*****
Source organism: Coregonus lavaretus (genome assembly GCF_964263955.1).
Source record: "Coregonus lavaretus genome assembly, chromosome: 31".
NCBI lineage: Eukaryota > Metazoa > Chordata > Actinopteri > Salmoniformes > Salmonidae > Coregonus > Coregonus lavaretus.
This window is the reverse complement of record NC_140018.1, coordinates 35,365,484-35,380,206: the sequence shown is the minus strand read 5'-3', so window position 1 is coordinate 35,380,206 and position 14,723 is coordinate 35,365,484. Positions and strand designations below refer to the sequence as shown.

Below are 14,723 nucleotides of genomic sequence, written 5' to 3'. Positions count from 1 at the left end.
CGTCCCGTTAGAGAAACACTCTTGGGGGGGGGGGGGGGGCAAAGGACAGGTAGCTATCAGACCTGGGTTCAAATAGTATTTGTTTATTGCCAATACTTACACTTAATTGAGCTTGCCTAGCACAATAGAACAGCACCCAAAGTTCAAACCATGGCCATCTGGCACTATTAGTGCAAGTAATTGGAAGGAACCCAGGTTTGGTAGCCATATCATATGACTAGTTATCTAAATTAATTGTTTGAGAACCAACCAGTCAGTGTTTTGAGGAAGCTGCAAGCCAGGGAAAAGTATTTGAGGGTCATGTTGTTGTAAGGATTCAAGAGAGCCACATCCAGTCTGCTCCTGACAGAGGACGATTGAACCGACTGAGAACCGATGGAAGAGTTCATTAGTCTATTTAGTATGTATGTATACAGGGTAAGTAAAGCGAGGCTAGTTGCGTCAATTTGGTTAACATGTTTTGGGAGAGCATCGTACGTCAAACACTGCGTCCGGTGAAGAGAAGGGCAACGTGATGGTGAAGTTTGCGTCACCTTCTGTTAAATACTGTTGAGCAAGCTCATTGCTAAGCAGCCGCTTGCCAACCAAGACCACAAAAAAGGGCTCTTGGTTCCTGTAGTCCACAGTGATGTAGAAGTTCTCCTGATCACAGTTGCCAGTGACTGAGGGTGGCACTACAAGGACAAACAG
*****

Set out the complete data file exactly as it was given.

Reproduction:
Source organism: Coregonus lavaretus (genome assembly GCF_964263955.1).
Source record: "Coregonus lavaretus genome assembly, chromosome: 31".
NCBI lineage: Eukaryota > Metazoa > Chordata > Actinopteri > Salmoniformes > Salmonidae > Coregonus > Coregonus lavaretus.
This window is the reverse complement of record NC_140018.1, coordinates 35,365,484-35,380,206: the sequence shown is the minus strand read 5'-3', so window position 1 is coordinate 35,380,206 and position 14,723 is coordinate 35,365,484. Positions and strand designations below refer to the sequence as shown.

Below are 14,723 nucleotides of genomic sequence, written 5' to 3'. Positions count from 1 at the left end.
CGTCCCGTTAGAGAAACACTCTTGGGGGGGGGGGGGGGGCAAAGGACAGGTAGCTATCAGACCTGGGTTCAAATAGTATTTGTTTATTGCCAATACTTACACTTAATTGAGCTTGCCTAGCACAATAGAACAGCACCCAAAGTTCAAACCATGGCCATCTGGCACTATTAGTGCAAGTAATTGGAAGGAACCCAGGTTTGGTAGCCATATCATATGACTAGTTATCTAAATTAATTGTTTGAGAACCAACCAGTCAGTGTTTTGAGGAAGCTGCAAGCCAGGGAAAAGTATTTGAGGGTCATGTTGTTGTAAGGATTCAAGAGAGCCACATCCAGTCTGCTCCTGACAGAGGACGATTGAACCGACTGAGAACCGATGGAAGAGTTCATTAGTCTATTTAGTATGTATGTATACAGGGTAAGTAAAGCGAGGCTAGTTGCGTCAATTTGGTTAACATGTTTTGGGAGAGCATCGTACGTCAAACACTGCGTCCGGTGAAGAGAAGGGCAACGTGATGGTGAAGTTTGCGTCACCTTCTGTTAAATACTGTTGAGCAAGCTCATTGCTAAGCAGCCGCTTGCCAACCAAGACCACAAAAAAGGGCTCTTGGTTCCTGTAGTCCACAGTGATGTAGAAGTTCTCCTGATCACAGTTGCCAGTGACTGAGGGTGGCACTACAAGGACAAACAG